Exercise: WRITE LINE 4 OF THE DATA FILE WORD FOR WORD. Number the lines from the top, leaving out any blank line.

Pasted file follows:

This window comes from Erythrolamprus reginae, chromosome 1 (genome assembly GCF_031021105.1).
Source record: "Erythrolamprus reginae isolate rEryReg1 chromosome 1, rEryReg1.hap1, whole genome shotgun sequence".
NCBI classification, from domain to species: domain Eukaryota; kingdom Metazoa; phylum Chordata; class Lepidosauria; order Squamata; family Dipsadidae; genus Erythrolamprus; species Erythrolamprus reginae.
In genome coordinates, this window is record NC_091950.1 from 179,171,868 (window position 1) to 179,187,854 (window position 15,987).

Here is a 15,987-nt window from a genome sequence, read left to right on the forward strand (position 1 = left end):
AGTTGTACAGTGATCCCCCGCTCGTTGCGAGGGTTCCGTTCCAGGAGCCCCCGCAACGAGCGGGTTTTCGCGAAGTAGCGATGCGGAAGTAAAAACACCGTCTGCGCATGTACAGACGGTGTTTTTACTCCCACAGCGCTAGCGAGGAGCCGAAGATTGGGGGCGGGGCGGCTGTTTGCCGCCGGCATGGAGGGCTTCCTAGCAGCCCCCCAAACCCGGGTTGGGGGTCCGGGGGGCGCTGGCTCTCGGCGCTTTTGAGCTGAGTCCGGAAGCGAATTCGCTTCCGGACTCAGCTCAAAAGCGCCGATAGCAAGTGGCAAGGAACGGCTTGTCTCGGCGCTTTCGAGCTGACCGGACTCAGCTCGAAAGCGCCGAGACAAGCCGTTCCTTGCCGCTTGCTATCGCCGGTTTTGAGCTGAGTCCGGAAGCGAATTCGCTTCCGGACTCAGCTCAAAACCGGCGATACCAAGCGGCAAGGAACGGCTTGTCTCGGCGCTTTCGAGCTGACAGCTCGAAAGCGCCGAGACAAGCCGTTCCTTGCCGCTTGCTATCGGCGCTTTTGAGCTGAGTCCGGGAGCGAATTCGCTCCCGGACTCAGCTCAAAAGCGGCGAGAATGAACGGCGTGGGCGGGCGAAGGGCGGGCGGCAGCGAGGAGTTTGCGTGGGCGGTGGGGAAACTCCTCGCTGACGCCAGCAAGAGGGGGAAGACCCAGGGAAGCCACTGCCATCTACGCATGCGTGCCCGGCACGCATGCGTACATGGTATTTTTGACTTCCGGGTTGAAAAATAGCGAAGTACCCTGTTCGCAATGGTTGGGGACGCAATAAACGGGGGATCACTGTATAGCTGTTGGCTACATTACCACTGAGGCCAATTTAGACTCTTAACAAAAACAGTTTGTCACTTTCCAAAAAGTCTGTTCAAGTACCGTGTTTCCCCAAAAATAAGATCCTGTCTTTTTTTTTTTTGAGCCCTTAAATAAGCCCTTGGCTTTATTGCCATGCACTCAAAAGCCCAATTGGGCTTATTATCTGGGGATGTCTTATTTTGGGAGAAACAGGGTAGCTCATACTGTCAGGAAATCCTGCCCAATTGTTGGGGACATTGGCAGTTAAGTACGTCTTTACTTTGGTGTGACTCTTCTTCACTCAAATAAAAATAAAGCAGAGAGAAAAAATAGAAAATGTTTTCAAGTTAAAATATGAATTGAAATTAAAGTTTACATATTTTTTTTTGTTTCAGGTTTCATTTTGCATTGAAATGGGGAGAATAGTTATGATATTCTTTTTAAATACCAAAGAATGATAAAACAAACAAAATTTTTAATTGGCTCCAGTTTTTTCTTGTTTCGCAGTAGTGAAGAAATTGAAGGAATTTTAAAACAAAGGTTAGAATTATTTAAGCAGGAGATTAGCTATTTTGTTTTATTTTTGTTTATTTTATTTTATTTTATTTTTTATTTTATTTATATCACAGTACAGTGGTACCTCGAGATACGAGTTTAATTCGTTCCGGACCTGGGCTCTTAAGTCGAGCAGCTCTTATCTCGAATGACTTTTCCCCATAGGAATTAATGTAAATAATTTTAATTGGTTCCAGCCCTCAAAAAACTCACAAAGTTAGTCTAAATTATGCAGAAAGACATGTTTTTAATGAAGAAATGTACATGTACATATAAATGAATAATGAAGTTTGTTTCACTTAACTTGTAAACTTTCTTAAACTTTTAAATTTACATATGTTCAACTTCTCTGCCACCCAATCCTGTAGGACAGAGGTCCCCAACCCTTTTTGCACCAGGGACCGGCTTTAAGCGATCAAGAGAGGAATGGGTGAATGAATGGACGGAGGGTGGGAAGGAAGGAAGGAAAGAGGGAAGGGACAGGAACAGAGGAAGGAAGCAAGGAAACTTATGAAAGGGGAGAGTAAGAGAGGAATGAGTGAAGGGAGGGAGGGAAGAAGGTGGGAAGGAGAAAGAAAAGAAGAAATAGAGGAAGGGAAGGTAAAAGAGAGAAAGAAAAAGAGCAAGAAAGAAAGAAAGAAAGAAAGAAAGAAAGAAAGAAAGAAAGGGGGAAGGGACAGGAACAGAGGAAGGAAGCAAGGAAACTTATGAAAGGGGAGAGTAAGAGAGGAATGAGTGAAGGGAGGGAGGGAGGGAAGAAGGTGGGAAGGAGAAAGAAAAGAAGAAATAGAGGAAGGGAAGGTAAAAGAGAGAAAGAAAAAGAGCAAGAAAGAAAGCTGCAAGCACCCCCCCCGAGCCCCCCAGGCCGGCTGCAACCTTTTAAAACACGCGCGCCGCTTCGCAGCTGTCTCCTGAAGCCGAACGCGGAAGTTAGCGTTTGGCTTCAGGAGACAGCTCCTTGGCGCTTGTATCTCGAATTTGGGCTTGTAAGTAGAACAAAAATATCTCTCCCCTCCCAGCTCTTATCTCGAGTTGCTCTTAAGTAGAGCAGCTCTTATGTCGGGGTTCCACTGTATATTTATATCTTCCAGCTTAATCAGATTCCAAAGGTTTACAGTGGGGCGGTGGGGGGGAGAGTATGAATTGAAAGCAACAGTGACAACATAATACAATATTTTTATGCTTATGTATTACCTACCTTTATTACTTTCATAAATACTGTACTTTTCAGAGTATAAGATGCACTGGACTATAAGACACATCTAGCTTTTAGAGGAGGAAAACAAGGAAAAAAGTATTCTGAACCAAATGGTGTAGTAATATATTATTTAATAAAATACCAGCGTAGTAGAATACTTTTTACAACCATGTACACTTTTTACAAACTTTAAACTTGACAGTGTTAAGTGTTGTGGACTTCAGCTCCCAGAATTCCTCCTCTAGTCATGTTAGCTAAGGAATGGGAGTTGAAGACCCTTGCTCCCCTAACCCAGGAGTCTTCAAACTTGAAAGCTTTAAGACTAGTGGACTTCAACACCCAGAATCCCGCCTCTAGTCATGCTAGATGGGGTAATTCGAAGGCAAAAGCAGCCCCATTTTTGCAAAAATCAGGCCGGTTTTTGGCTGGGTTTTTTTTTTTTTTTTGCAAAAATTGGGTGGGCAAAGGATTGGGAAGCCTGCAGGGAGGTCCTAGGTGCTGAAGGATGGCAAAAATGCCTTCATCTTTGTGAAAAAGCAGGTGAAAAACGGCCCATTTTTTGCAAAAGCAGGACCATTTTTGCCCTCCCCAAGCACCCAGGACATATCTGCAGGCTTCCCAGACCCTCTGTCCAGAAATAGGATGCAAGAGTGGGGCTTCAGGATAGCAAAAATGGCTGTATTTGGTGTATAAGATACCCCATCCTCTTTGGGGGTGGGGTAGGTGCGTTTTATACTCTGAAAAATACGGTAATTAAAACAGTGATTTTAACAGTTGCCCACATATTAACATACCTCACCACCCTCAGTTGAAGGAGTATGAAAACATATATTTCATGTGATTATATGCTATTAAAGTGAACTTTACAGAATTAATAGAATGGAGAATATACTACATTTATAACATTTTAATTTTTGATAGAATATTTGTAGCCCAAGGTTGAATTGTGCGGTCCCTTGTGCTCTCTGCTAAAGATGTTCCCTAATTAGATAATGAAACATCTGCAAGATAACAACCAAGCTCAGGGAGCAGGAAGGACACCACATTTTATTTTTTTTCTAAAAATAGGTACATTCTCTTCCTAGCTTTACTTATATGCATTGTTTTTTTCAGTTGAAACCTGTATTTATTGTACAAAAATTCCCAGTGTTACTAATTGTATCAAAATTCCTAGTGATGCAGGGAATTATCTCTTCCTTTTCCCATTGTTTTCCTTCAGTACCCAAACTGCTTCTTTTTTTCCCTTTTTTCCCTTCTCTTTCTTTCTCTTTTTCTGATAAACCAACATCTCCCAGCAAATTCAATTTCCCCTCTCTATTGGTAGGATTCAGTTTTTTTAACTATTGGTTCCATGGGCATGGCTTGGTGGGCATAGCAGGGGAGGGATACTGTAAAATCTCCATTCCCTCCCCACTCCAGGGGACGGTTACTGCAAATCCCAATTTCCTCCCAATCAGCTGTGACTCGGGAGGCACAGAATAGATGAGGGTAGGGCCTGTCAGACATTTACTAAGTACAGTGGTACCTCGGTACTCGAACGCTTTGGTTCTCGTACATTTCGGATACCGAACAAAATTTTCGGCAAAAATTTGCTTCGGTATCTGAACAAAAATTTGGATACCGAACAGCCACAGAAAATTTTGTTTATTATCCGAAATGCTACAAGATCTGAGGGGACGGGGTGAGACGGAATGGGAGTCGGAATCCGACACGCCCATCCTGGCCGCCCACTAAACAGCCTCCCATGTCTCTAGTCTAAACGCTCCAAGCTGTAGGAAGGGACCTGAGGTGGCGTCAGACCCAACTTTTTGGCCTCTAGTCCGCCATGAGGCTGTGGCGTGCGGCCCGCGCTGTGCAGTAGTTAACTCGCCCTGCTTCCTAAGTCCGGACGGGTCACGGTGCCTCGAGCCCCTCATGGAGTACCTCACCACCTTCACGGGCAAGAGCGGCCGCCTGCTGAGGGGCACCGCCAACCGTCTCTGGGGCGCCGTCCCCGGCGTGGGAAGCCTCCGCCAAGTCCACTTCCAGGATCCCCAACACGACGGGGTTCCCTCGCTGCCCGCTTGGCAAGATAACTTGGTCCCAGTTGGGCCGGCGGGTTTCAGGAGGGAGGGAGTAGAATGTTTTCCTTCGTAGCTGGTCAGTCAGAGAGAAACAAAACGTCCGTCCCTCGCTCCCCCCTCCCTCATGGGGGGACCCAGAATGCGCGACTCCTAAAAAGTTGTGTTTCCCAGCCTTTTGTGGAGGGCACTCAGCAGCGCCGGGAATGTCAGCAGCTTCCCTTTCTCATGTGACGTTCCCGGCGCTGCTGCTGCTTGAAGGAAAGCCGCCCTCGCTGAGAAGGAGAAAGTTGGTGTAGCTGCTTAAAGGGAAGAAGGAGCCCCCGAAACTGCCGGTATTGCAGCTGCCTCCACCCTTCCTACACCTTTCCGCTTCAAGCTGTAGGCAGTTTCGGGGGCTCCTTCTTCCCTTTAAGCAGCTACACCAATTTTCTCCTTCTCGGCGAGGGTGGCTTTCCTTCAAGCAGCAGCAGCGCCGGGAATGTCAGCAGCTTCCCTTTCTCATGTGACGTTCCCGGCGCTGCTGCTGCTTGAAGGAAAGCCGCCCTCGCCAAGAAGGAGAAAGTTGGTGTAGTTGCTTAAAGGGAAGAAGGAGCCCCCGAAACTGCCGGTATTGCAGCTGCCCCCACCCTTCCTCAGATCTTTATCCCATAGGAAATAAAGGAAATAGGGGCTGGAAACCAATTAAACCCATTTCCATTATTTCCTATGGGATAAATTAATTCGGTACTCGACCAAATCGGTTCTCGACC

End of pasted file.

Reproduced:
In genome coordinates, this window is record NC_091950.1 from 179,171,868 (window position 1) to 179,187,854 (window position 15,987).